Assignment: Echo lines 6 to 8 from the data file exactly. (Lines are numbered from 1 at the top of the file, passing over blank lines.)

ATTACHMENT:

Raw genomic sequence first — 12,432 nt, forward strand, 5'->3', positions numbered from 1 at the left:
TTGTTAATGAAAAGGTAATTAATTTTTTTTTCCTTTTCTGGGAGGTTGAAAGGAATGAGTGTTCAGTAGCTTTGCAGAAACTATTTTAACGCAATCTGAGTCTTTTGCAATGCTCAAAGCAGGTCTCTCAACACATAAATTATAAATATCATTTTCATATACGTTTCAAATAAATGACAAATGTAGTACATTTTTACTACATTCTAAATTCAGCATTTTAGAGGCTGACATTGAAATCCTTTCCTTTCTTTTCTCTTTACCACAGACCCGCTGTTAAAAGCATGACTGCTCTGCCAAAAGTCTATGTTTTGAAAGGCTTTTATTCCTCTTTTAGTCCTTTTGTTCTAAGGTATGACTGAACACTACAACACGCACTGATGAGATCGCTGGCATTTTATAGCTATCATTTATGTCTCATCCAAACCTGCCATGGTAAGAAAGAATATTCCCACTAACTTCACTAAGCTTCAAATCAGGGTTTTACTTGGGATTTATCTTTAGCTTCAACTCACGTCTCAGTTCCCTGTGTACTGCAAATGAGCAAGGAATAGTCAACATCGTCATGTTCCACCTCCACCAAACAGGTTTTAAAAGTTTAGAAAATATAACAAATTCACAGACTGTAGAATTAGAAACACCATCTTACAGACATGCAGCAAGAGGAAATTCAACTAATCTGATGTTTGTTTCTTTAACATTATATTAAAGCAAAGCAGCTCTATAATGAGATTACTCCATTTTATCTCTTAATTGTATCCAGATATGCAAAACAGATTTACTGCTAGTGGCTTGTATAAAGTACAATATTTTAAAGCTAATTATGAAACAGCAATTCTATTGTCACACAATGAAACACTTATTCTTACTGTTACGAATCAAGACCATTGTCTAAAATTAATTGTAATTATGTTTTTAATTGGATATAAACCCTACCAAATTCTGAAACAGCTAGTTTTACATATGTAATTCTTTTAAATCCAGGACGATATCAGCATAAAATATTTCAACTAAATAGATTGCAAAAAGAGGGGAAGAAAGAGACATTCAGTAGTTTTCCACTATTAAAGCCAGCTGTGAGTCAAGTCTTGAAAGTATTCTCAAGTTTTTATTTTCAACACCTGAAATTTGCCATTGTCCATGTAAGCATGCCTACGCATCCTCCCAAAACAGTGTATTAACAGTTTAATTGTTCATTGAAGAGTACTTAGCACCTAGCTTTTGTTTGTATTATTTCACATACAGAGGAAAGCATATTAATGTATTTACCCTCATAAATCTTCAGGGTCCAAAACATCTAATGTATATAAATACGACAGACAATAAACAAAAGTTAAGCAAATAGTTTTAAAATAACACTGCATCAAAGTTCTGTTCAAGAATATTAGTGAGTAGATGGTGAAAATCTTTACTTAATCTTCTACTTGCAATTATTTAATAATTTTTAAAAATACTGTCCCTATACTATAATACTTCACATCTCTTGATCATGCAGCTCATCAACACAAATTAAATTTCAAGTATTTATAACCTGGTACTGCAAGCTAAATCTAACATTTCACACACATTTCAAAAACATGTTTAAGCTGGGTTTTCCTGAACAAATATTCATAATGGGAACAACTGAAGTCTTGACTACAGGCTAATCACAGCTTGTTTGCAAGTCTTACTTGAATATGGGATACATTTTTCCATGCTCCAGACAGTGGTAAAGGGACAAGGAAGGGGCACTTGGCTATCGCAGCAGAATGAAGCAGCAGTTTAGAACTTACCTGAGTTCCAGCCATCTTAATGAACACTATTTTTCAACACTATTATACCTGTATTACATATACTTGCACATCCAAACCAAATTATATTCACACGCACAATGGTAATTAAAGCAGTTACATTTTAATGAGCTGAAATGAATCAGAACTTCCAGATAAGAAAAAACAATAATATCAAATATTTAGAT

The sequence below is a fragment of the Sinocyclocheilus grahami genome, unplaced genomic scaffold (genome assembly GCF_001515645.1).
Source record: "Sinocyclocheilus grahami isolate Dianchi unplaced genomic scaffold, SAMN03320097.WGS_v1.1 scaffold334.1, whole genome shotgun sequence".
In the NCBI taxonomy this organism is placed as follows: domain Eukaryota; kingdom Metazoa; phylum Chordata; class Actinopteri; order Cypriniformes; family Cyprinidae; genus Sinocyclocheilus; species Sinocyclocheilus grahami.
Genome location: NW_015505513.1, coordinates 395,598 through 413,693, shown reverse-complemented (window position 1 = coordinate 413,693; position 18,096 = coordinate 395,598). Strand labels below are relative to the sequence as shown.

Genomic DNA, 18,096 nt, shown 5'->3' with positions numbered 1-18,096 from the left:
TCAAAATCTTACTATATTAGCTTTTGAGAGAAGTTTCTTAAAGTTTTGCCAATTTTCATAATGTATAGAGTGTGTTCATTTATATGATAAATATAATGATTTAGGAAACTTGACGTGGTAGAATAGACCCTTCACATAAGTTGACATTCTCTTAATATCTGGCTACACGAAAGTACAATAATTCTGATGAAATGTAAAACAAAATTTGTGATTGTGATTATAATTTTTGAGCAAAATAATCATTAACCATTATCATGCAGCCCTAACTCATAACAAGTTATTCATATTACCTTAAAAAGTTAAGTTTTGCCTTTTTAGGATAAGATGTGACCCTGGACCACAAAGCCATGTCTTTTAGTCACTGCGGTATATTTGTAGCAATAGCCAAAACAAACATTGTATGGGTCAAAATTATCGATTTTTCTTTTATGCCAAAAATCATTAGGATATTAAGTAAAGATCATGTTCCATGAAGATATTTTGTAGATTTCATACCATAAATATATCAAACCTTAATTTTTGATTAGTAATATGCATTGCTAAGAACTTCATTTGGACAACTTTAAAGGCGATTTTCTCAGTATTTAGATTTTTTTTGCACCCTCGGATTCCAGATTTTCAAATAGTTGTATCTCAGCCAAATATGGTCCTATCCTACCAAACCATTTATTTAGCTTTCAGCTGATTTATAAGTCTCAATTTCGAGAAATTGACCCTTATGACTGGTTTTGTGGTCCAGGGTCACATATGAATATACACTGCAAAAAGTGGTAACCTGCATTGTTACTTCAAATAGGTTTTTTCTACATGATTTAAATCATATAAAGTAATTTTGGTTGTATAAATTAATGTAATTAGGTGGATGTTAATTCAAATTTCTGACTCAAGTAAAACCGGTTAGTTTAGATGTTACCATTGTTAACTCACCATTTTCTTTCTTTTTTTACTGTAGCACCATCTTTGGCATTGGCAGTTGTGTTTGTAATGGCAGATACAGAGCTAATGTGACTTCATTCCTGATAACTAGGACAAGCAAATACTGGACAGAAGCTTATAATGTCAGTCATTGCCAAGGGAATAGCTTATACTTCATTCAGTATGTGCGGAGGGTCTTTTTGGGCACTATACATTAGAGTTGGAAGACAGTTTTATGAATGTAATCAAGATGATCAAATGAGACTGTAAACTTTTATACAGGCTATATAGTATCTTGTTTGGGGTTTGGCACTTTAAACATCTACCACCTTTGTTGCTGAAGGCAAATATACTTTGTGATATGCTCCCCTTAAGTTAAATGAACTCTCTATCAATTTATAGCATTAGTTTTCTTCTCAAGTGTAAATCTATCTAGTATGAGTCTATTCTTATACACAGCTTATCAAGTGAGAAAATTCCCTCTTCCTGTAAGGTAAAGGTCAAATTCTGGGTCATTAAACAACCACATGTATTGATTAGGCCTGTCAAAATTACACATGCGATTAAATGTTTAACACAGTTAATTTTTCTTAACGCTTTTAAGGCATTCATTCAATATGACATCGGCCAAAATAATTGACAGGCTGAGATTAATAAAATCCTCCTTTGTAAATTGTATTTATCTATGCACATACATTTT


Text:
Genome location: NW_015505513.1, coordinates 395,598 through 413,693, shown reverse-complemented (window position 1 = coordinate 413,693; position 18,096 = coordinate 395,598). Strand labels below are relative to the sequence as shown.

Genomic DNA, 18,096 nt, shown 5'->3' with positions numbered 1-18,096 from the left:
TCAAAATCTTACTATATTAGCTTTTGAGAGAAGTTTCTTAAAGTTTTGCCAATTTTCATAATGTATAGAGTGTGTTCATTTATATGATAAATATAATGATTTAGGAAACTTGACGTGGTAGAATAGACCCTTCACATAAGTTGACATTCTCTTAATATCTGGCTACACGAAAGTACAATAATTCTGATGAAATGTAAAACAAAATTTGTGATTGTGATTATAATTTTTGAGCAAAATAATCATTAACCATTATCATGCAGCCCTAACTCATAACAAGTTATTCATATTACCTTAAAAAGTTAAGTTTTGCCTTTTTAGGATAAGATGTGACCCTGGACCACAAAGCCATGTCTTTTAGTCACTGCGGTATATTTGTAGCAATAGCCAAAACAAACATTGTATGGGTCAAAATTATCGATTTTTCTTTTATGCCAAAAATCATTAGGATATTAAGTAAAGATCATGTTCCATGAAGATATTTTGTAGATTTCATACCATAAATATATCAAACCTTAATTTTTGATTAGTAATATGCATTGCTAAGAACTTCATTTGGACAACTTTAAAGGCGATTTTCTCAGTATTTAGATTTTTTTTGCACCCTCGGATTCCAGATTTTCAAATAGTTGTATCTCAGCCAAATATGGTCCTATCCTACCAAACCATTTATTTAGCTTTCAGCTGATTTATAAGTCTCAATTTCGAGAAATTGACCCTTATGACTGGTTTTGTGGTCCAGGGTCACATATGAATATACACTGCAAAAAGTGGTAACCTGCATTGTTACTTCAAATAGGTTTTTTCTACATGATTTAAATCATATAAAGTAATTTTGGTTGTATAAATTAATGTAATTAGGTGGATGTTAATTCAAATTTCTGACTCAAGTAAAACCGGTTAGTTTAGATGTTACCATTGTTAACTCACCATTTTCTTTCTTTTTTTACTGTAGCACCATCTTTGGCATTGGCAGTTGTGTTTGTAATGGCAGATACAGAGCTAATGTGACTTCATTCCTGATAACTAGGACAAGCAAATACTGGACAGAAGCTTATAATGTCAGTCATTGCCAAGGGAATAGCTTATACTTCATTCAGTATGTGCGGAGGGTCTTTTTGGGCACTATACATTAGAGTTGGAAGACAGTTTTATGAATGTAATCAAGATGATCAAATGAGACTGTAAACTTTTATACAGGCTATATAGTATCTTGTTTGGGGTTTGGCACTTTAAACATCTACCACCTTTGTTGCTGAAGGCAAATATACTTTGTGATATGCTCCCCTTAAGTTAAATGAACTCTCTATCAATTTATAGCATTAGTTTTCTTCTCAAGTGTAAATCTATCTAGTATGAGTCTATTCTTATACACAGCTTATCAAGTGAGAAAATTCCCTCTTCCTGTAAGGTAAAGGTCAAATTCTGGGTCATTAAACAACCACATGTATTGATTAGGCCTGTCAAAATTACACATGCGATTAAATGTTTAACACAGTTAATTTTTCTTAACGCTTTTAAGGCATTCATTCAATATGACATCGGCCAAAATAATTGACAGGCTGAGATTAATAAAATCCTCCTTTGTAAATTGTATTTATCTATGCACATACATTTT